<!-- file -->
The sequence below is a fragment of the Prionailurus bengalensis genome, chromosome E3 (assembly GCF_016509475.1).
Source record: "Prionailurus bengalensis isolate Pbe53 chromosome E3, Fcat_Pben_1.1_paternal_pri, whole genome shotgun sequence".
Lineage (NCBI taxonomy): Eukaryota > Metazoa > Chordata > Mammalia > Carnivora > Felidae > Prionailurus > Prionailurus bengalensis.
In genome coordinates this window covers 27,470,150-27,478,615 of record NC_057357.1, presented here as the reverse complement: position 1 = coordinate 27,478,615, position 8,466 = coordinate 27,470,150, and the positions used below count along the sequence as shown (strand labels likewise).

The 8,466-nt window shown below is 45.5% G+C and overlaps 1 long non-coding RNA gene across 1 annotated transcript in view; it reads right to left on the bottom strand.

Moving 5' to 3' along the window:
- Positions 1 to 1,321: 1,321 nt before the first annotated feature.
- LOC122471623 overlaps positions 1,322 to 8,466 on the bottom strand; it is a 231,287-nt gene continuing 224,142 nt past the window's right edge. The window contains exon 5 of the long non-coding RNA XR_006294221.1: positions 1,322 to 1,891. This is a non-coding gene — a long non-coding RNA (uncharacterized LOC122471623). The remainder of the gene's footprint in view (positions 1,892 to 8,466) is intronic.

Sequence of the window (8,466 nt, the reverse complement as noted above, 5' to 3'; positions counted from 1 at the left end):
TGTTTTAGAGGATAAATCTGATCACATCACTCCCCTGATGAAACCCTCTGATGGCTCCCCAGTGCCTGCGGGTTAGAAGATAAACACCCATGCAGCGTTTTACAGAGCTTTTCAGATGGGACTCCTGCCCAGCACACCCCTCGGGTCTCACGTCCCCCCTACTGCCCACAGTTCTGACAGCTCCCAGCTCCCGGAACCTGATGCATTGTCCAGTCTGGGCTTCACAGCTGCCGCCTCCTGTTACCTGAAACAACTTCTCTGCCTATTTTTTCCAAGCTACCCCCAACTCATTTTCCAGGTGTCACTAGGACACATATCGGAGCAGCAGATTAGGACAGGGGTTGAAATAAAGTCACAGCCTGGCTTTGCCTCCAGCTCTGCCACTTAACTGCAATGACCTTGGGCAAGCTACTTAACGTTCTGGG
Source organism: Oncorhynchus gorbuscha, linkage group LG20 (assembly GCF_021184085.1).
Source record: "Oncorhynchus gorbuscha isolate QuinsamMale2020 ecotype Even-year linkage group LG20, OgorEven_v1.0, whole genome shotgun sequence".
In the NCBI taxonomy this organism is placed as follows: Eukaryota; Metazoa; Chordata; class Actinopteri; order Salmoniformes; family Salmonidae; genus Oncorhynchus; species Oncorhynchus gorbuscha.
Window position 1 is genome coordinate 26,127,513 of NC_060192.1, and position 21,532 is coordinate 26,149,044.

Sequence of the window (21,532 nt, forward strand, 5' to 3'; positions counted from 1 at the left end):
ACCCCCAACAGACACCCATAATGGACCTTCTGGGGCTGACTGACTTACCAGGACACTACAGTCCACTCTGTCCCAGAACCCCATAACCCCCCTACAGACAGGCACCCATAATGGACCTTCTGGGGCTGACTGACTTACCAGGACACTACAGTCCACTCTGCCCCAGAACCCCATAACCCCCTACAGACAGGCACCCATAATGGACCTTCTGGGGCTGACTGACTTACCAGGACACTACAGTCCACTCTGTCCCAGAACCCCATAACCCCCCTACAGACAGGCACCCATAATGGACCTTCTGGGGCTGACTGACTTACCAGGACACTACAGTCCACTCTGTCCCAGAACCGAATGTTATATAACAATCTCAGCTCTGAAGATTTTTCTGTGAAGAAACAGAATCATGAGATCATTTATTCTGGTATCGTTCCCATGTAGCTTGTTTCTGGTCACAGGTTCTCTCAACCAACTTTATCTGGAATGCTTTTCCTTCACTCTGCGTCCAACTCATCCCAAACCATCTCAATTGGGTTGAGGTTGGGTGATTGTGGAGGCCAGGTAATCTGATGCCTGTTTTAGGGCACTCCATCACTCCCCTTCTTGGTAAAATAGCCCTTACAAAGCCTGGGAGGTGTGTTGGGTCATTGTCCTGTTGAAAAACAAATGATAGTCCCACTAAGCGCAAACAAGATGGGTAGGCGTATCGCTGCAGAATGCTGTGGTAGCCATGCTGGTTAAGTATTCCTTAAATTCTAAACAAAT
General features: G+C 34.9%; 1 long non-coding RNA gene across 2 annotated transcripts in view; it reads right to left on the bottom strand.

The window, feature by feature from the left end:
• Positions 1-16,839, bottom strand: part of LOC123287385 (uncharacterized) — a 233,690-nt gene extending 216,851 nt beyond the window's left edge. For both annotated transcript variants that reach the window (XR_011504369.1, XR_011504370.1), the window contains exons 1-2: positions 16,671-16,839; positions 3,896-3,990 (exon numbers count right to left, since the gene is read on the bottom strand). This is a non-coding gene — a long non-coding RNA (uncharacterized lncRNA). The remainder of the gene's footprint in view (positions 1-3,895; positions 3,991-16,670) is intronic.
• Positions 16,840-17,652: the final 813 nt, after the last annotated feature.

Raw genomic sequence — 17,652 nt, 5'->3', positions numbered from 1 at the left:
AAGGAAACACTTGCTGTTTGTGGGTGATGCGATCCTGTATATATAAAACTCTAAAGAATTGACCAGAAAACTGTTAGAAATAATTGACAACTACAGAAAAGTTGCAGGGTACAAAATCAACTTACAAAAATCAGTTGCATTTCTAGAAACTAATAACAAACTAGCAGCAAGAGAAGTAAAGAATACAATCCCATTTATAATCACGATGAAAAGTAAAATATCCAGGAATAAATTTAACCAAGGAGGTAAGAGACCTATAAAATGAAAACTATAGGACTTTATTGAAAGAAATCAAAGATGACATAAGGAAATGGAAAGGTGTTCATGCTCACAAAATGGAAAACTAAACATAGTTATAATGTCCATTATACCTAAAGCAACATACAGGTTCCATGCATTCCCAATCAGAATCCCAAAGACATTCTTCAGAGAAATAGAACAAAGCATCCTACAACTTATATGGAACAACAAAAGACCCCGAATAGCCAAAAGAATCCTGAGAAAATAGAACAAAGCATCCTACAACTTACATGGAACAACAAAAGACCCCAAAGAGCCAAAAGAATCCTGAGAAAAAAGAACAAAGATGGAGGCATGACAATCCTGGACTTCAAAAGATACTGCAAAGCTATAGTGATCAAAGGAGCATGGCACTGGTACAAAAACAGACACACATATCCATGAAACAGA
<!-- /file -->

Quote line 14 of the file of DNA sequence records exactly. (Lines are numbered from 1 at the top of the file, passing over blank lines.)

Window position 1 is genome coordinate 26,127,513 of NC_060192.1, and position 21,532 is coordinate 26,149,044.